Date of Award
Doctor of Philosophy
Lee D. Han
Thomas Urbanik II, Frederick Wegmann, William Seaver
Freeway automatic incident detection (AID) algorithms have been extensively investigated over the last forty years. A myriad of algorithms, covering a broad range of types in terms of complexity, data requirements, and efficiency have been published in the literature. However, a 2007 nationwide survey concluded that the implementation of AID algorithms in traffic management centers is still very limited. There are a few reasons for this discrepancy between the state-of-the-art and the state-of the-practice. First, current AID algorithms yield unacceptably high rates of false alarm when implemented in real-world. Second, the complexities involved in algorithm calibration require levels of efforts and diligence that may overburden Traffic Management Center (TMC) personnel.
The main objective of this research was to develop a self-learning, transferable algorithm that requires no calibration. The dynamic thresholds of the proposed algorithm are based on historical data of traffic, thus accounting for variations of traffic throughout the day. Therefore, the novel approach is able to recognize recurrent congestion, thus greatly reducing the incidence of false alarms. In addition, the proposed method requires no human-intervention, which certainly encourages its implementation.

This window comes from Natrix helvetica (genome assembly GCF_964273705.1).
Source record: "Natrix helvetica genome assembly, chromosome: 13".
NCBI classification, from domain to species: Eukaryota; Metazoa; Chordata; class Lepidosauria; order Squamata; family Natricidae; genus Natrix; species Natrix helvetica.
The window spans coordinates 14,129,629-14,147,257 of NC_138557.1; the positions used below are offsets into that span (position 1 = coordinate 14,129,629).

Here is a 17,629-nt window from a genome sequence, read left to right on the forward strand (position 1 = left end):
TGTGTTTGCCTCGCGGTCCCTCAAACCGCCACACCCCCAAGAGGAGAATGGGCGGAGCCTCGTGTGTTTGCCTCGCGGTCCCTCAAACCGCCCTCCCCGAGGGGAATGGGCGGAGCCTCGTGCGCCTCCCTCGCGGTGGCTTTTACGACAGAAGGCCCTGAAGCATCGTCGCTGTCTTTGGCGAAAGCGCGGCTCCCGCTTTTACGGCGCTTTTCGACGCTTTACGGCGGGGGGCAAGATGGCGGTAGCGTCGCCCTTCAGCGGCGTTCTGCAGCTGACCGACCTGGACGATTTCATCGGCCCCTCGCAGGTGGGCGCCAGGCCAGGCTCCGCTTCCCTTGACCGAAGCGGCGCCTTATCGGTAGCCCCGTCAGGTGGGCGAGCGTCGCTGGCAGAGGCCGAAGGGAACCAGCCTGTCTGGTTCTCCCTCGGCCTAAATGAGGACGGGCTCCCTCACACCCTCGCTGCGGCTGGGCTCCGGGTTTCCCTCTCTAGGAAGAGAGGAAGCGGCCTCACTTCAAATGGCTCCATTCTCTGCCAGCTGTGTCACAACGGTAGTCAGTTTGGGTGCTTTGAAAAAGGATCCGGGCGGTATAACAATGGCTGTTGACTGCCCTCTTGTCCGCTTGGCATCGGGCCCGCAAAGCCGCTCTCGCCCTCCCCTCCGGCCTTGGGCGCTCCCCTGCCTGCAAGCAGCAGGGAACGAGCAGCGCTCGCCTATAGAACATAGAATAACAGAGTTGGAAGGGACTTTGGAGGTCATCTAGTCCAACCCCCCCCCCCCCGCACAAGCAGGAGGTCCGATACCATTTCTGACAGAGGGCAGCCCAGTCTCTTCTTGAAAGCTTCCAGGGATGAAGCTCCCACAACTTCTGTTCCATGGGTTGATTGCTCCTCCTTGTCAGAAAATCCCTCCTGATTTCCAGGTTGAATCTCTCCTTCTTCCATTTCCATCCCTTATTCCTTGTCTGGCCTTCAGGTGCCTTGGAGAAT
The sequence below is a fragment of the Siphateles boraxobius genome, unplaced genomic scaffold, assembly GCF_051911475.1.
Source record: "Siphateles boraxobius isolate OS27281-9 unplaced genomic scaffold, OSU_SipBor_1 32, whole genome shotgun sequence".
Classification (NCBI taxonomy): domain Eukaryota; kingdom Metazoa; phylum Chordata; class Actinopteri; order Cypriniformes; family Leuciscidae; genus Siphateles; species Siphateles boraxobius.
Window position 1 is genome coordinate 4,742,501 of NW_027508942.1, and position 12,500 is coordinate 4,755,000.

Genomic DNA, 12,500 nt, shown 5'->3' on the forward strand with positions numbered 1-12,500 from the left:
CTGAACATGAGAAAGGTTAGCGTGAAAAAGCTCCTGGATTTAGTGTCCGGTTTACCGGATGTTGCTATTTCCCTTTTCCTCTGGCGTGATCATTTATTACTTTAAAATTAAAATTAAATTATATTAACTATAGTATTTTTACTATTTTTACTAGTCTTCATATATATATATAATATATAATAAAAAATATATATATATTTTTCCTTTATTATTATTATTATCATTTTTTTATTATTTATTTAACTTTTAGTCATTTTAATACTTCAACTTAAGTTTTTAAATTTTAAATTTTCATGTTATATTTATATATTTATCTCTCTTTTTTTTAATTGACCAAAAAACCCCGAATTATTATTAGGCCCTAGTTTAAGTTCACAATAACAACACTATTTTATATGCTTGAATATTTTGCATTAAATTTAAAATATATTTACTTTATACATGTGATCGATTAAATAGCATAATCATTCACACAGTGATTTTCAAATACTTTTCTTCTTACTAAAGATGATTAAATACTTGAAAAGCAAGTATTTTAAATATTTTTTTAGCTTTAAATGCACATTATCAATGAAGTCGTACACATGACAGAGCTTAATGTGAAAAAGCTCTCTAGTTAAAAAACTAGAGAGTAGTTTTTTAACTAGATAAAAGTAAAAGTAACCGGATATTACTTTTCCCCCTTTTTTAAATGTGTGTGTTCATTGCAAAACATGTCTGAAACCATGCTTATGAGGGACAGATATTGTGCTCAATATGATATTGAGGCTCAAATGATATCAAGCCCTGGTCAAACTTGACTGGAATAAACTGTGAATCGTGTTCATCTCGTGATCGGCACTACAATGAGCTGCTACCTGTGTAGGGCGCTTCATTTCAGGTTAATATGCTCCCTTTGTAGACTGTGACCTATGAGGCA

The presented model was evaluated in a newly developed incident database, which contained forty incidents. The model performed better than the California, Minnesota, and Standard Normal Deviation algorithms.
de Castro-Neto, Manoel Mendonca, "Towards Universality in Automatic Freeway Incident Detection: A Calibration-Free Algorithm. " PhD diss., University of Tennessee, 2009.